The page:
By Mike Templeton

For the Urban Appalachian Community, art and advocacy are deeply linked. How we speak on behalf of our communities has everything to do with how we represent urban Appalachians both to ourselves and to the rest of the world. To this end, there have been a great many artists, poets, and creative writers who have played active roles in the work of UACC. Michael London, an urban Appalachian playwright, arts administrator and arts management educator has played a key role in some important projects that have everything to do with how we represent Appalachia. He is also the recipient of the 2023 Ohio Governor’s Award for the Arts in the area of Community Development and Participation.

Core member Michael Maloney introduced me to Michael London, and he explained the he and London have “worked together on projects like the Ohio Appalachian Arts Initiative in the 80s and 90s that were funded by the Ohio Arts Council’s Minority Arts Program.  In these roles he helped fund UACC projects such as the Perceptions of Home exhibit.” The Perceptions of Home exhibit was a feature at this year’s Appalachian Festival at Coney Island. London brings the eye and ear of a playwright to this kind of work, but he is also deeply attuned to the elemental ways communities tell stories about themselves.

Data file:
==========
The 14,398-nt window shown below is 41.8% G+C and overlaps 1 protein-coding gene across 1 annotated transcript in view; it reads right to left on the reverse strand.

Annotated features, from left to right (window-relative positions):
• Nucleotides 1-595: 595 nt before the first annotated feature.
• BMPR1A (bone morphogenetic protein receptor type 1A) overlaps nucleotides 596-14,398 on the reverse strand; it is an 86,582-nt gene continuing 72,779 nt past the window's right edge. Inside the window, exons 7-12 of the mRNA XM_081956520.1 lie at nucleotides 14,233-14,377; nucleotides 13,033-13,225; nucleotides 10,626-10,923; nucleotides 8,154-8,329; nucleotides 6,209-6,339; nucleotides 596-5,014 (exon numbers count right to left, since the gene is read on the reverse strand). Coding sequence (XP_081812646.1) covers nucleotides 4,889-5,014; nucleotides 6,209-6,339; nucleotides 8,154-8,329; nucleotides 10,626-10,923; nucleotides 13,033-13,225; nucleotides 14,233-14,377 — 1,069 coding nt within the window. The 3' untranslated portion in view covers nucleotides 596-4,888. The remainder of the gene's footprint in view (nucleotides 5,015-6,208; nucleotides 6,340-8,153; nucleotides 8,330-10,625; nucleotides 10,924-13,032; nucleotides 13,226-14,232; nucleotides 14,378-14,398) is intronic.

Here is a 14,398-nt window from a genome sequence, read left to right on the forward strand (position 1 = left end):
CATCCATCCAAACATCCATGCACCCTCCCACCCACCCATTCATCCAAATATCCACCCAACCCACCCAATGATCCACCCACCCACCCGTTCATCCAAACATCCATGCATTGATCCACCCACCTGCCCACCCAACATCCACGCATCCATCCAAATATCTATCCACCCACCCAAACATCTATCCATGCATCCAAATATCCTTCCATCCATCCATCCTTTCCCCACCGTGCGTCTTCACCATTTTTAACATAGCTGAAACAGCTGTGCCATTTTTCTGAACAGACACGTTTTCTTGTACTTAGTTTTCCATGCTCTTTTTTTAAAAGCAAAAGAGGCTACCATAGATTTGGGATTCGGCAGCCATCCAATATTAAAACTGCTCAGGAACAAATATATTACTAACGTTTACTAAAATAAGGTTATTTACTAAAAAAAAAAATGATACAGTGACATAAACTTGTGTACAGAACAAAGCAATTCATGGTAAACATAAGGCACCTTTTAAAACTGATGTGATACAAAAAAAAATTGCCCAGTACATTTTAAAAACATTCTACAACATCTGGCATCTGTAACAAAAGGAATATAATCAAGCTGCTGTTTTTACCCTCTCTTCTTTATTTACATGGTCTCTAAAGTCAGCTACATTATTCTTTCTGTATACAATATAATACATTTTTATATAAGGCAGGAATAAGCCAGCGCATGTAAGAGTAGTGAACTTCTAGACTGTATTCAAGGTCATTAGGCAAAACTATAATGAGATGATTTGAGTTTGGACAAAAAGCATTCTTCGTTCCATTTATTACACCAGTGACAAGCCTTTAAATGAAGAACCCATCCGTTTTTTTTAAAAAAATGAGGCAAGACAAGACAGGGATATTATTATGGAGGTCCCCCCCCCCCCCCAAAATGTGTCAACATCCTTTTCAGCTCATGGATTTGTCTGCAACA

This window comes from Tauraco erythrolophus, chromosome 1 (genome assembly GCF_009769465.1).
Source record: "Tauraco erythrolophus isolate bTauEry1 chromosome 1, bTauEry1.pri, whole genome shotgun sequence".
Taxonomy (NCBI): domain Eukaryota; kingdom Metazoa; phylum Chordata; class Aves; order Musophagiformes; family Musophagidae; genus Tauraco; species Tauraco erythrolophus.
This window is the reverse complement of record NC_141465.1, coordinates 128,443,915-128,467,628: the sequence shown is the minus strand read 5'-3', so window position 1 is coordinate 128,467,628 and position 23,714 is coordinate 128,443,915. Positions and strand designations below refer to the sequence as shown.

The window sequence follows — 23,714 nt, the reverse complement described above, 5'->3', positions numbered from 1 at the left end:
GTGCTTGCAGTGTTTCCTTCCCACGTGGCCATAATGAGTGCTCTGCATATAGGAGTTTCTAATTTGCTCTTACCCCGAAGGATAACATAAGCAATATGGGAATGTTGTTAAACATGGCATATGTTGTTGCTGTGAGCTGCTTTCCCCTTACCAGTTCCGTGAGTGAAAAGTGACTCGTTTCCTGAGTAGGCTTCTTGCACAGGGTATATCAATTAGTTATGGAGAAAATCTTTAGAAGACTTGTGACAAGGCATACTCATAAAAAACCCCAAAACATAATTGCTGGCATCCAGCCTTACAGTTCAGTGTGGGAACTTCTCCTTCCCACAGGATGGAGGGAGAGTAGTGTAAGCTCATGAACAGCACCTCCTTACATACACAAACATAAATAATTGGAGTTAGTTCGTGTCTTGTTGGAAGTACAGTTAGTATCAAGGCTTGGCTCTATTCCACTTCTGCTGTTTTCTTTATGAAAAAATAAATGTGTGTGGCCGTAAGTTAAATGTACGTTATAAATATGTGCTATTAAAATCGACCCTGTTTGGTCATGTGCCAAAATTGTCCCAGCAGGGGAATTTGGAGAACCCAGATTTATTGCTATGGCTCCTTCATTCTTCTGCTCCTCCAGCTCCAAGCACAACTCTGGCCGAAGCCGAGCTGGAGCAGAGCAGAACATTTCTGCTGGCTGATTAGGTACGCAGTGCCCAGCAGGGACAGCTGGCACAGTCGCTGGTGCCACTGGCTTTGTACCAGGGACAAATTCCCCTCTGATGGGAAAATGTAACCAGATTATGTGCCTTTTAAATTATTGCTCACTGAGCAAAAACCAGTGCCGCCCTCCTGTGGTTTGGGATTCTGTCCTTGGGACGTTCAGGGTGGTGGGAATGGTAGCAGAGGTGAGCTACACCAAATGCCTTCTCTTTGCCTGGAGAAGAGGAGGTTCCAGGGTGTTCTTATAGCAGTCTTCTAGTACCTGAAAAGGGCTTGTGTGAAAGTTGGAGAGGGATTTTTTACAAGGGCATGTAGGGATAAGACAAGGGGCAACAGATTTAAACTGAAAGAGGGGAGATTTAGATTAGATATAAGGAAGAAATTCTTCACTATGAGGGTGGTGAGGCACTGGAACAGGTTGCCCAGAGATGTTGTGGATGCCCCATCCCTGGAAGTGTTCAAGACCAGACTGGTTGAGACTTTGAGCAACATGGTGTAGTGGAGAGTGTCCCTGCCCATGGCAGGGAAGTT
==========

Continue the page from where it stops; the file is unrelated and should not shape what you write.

Michael London played a role in the development of “Perceptions of Home,” a project developed with the help of the Ohio Appalachian Arts Initiative that seeks to tell the stories of Appalachian migrants. London told me he recalls working on this and other projects with various members of UACC: “I acted as an advisor and consultant on a number of things,” he remembered, “I seem to recall being involved on some level as sounding board for ideas.” What draws London to getting involved with urban Appalachians and other communities is the process of telling stories toward the goal of “learning to value who we are,” as he explains.